Sunday, February 25, 2018


Second Sunday in Lent

Isaiah, Chapter 50, verse 10
Who among you fears the LORD, heeds his servant’s voice? Whoever walks in darkness, without any light, yet trust in the name of the LORD and rely upon their God!

The English Standard version of the bible states this verse accordingly, “Who among you fears the Lord and obeys the voice of his servant?  Let him who walks in darkness and has no light trust in the name of the Lord and rely on his God.”

It has been said the body is an excellent servant but a poor master. When we obey the voice of our servant the body it ultimately leads to our destruction and eventually we walk in darkness. Yet, when we trust in the Lord and master our bodies from addiction and or lusts of the flesh we thrive. God’s ultimate wish is for us to thrive. The Lord offers a choice to those who walk in darkness: either trust in the true light, or walk in their false light and suffer the consequences.

James 1:12-15 Blessed is the man that endureth temptation: for when he is tried, he shall receive the crown of life, which the Lord hath promised to them that love him. Let no man say when he is tempted, I am tempted of God: for God cannot be tempted with evil, neither tempteth he any man: But every man is tempted, when he is drawn away of his own lust, and enticed. Then when lust hath conceived, it bringeth forth sin: and sin, when it is finished, bringeth forth death.”


So let our sacrifice be in your presence today as we follow you unreservedly; for those who trust in you cannot be put to shame. And now we follow you with our whole heart, we fear you and we pray to you. Do not let us be put to shame, but deal with us in your kindness and great mercy. (Dn. 3:40-42)

Whom do you serve? What is the first thing you think of when you get up or the last thing before you sleep? We all serve something; whom or what do you serve?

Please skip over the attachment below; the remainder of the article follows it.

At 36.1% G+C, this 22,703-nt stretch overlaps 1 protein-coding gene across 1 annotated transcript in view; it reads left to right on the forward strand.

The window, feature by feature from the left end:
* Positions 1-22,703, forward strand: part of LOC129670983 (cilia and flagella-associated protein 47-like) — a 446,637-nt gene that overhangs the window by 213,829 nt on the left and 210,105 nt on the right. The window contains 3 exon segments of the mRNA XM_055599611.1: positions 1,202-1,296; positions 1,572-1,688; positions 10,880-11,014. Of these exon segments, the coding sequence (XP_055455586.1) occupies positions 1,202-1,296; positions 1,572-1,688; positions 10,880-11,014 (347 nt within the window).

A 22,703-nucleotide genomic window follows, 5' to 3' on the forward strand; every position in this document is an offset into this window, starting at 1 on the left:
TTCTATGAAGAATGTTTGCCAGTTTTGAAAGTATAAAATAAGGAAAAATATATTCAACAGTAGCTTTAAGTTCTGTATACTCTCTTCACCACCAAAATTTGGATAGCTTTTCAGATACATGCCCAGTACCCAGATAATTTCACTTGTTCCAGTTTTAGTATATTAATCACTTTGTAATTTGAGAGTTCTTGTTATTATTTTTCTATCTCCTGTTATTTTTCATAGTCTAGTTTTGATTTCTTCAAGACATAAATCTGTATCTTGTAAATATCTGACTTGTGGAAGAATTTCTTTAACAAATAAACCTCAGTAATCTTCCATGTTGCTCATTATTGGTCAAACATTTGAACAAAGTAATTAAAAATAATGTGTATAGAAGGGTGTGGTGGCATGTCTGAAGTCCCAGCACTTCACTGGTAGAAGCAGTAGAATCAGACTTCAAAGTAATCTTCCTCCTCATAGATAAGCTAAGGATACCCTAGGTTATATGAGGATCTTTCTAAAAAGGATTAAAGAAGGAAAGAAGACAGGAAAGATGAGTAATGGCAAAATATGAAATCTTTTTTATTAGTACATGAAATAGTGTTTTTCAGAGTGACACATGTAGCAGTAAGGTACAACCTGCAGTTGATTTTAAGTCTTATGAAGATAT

FOLLOW ONE MASTER ONLY

What a sad life does he lead who wants both to please the world and to serve God! It is a great mistake to make, my friends. Apart from the fact that you are going to be unhappy all the time, you can never attain the stage at which you will be able to please the world and please God. It is as impossible a feat as trying to put an end to eternity. Take the advice that I am going to give you now and you will be less unhappy: give yourselves wholly to God or else wholly to the world. Do not look for and do not serve more than one master, and once you have chosen the one you are going to follow, do not leave him. You surely remember what Jesus Christ said to you in the Gospel: you cannot serve God and Mammon; that is to say, you cannot follow the world and the pleasures of the world and Jesus Christ with His Cross. Of course you would be quite willing to follow God just so far and the world just so far! Let me put it even more clearly: you would like it if your conscience, if your heart, would allow you to go to the altar in the morning and the dance in the evening; to spend part of the day in church and the remainder in the cabarets or other places of amusement; to talk of God at one moment and the next to tell obscene stories or utter calumnies about your neighbor; to do a good turn for your next-door neighbor on one occasion and on some other to do him harm; in other words, to do good and speak well when you are with good people and to do wrong when you are in bad company.[1]